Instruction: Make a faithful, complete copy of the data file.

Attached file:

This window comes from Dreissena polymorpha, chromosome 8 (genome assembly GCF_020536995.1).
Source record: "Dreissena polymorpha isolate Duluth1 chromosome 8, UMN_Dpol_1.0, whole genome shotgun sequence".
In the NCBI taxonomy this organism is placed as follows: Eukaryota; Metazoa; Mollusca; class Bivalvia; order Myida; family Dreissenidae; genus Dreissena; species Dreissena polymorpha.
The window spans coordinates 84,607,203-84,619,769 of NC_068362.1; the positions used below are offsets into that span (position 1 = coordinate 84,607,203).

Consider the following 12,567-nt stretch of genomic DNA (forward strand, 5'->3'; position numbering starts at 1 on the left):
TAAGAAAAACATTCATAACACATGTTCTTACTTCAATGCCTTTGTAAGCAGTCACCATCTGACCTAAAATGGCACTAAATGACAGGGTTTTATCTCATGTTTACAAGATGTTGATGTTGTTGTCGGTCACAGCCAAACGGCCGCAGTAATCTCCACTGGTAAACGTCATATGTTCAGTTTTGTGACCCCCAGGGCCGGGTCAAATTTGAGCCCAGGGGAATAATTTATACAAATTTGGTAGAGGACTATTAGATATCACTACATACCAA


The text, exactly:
This window comes from Dreissena polymorpha, chromosome 8 (genome assembly GCF_020536995.1).
Source record: "Dreissena polymorpha isolate Duluth1 chromosome 8, UMN_Dpol_1.0, whole genome shotgun sequence".
In the NCBI taxonomy this organism is placed as follows: Eukaryota; Metazoa; Mollusca; class Bivalvia; order Myida; family Dreissenidae; genus Dreissena; species Dreissena polymorpha.
The window spans coordinates 84,607,203-84,619,769 of NC_068362.1; the positions used below are offsets into that span (position 1 = coordinate 84,607,203).

Consider the following 12,567-nt stretch of genomic DNA (forward strand, 5'->3'; position numbering starts at 1 on the left):
TAAGAAAAACATTCATAACACATGTTCTTACTTCAATGCCTTTGTAAGCAGTCACCATCTGACCTAAAATGGCACTAAATGACAGGGTTTTATCTCATGTTTACAAGATGTTGATGTTGTTGTCGGTCACAGCCAAACGGCCGCAGTAATCTCCACTGGTAAACGTCATATGTTCAGTTTTGTGACCCCCAGGGCCGGGTCAAATTTGAGCCCAGGGGAATAATTTATACAAATTTGGTAGAGGACTATTAGATATCACTACATACCAA